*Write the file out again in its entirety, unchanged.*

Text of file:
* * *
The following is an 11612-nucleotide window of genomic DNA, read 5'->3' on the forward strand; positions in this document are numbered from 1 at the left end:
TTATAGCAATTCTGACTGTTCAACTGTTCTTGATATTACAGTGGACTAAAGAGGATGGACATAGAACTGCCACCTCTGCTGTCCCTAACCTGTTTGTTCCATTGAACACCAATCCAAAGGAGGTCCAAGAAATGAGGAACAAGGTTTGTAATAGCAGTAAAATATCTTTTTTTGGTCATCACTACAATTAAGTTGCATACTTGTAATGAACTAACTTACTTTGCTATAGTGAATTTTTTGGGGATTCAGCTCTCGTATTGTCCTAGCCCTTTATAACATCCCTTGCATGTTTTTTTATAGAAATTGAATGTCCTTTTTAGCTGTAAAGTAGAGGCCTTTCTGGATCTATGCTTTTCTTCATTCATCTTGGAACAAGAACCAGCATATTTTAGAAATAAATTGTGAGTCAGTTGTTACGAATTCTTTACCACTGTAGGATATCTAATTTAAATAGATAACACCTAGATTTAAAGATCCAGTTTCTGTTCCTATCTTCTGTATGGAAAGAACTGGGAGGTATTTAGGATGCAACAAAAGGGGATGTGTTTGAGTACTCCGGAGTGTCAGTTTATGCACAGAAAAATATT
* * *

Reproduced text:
The following is an 11612-nucleotide window of genomic DNA, read 5'->3' on the forward strand; positions in this document are numbered from 1 at the left end:
TTATAGCAATTCTGACTGTTCAACTGTTCTTGATATTACAGTGGACTAAAGAGGATGGACATAGAACTGCCACCTCTGCTGTCCCTAACCTGTTTGTTCCATTGAACACCAATCCAAAGGAGGTCCAAGAAATGAGGAACAAGGTTTGTAATAGCAGTAAAATATCTTTTTTTGGTCATCACTACAATTAAGTTGCATACTTGTAATGAACTAACTTACTTTGCTATAGTGAATTTTTTGGGGATTCAGCTCTCGTATTGTCCTAGCCCTTTATAACATCCCTTGCATGTTTTTTTATAGAAATTGAATGTCCTTTTTAGCTGTAAAGTAGAGGCCTTTCTGGATCTATGCTTTTCTTCATTCATCTTGGAACAAGAACCAGCATATTTTAGAAATAAATTGTGAGTCAGTTGTTACGAATTCTTTACCACTGTAGGATATCTAATTTAAATAGATAACACCTAGATTTAAAGATCCAGTTTCTGTTCCTATCTTCTGTATGGAAAGAACTGGGAGGTATTTAGGATGCAACAAAAGGGGATGTGTTTGAGTACTCCGGAGTGTCAGTTTATGCACAGAAAAATATT